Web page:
Coffee Break Read – The Funeral

Detective Inspector Hunter Davis fought to maintain his composure as he watched his sergeant’s mahogany coffin sink below the ground. The moment felt surreal, almost dreamlike, yet he knew the intense pain that had settled into his chest manifested reality. Davis was no stranger to pain in the physical sense. He could endure that and had done so many times. And he would happily endure it again if doing so meant an end to this extreme of mental anguish.
He tore his gaze away from the grave where he stood with many of his colleagues, no longer able to bear the sight of it. Steeping clouds rolled in from the east, obscuring the feeble rays of November sunlight that had patterned the expanses of North Watford Cemetery with a false sense of warmth.
He became vaguely aware of the fact the people were starting to leave. Their movement felt distant, like something that was taking place on the other side of a two-way mirror— he could see them but didn’t exist among them. He didn’t belong to their group. They would go back to their lives and all would be as it once was. Their mourning for the death of Sergeant Evan Williams would last no longer than a few days, maybe less. Davis, however, would never be the same. He had lost both his best friend and sergeant for the last five years.
He looked around and saw Evan’s wife and their two children— the only people besides the burial ground custodian who remained near the grave. Seeing them jolted him out of his own acute sense of loss. Surely he hadn’t been so self-absorbed as to overlook those who would mourn Williams’ death far beyond his own level of grief ? Ashamed, he crossed over to where she stood.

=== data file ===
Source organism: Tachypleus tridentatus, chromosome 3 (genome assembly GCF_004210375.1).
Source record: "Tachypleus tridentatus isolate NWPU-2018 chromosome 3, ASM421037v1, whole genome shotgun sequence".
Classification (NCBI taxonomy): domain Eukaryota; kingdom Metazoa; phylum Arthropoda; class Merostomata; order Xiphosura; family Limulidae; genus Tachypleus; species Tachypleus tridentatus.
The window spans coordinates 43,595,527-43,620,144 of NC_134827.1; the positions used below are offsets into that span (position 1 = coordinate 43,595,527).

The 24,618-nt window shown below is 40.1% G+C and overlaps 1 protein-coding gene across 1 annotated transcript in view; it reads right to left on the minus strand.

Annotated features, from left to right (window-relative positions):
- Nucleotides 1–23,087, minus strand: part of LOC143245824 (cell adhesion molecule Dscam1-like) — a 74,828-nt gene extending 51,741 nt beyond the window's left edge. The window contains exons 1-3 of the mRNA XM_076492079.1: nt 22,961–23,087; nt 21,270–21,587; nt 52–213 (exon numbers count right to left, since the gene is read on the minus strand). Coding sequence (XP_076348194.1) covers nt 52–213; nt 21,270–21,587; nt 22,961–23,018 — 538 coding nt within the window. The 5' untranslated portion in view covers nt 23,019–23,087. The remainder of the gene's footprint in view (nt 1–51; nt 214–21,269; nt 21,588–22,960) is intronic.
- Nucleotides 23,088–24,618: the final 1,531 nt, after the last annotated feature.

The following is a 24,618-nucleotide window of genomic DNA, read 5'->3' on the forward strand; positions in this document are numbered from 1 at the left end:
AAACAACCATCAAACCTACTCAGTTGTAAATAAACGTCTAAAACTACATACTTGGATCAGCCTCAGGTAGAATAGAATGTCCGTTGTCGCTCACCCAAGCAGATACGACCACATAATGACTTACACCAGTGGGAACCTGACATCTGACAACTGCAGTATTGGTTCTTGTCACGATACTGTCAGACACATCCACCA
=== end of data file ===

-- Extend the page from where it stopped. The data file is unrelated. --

The woman gazed at him through a curtain of tears. He gazed back, a surge of empathy for the new widow urging tears to the surface.
“Hunter,” she said, her voice strained.
“Angie,” Davis took her hand and gripped it for a moment, then bent down and spoke to the two children who stood on either side of their mother. “I’m sorry about your dad. I know it’s going to be hard not having him around . . . I know you are missing him and feel so sad, but your mum is going to be with you, and I’m going to help her as much as I can. If you ever want to talk to me, just let her know and I’ll come and see you.” He spread his arms wide, inviting them to hug him.
They nodded and rushed forward, bursting into tears. “Y-yes, U-uncle Hunter.”
After a moment, during which only muffled sobs could be heard, Davis released them and stood back up. He faced Angie. “Is there anything I can do? Would you still like me to come round to your house on weekends?”
“Of course I would,” Angie replied. “You’ve been coming round to our place for the last five years. And now that he’s. . .” she glanced at her late husband’s grave, tears threatening to surface once more “. . .he’s gone, we will need you more than ever. You know how fond the children are of you. You’re their Uncle Hunter.”
Davis gave the children a quick glance. Both of them had gone back to hugging their mother. “You’re right. I don’t know what I was thinking asking a question like that. Of course I’ll still come round on weekends.”
Heavy drops of rain began peppering the ground around them, prompting Davis and Angie to end their conversation.
“Shall I give you a lift?” Davis asked. “My car’s parked just round the corner.”
“Oh, no, that’s quite alright. I have my car. Thanks just the same though.” Angie managed a decent attempt at a smile before shepherding her children towards the exit of the cemetery.
Davis watched them until they were lost from sight, his mind a raging tornado of emotions. He turned back to his fallen sergeant’s grave and made an internal vow— to be there for his family, whatever the cost. Rolling thunder finally pulled him back from the trance he had entered.

From Hunting Darkness by Ian Bristow

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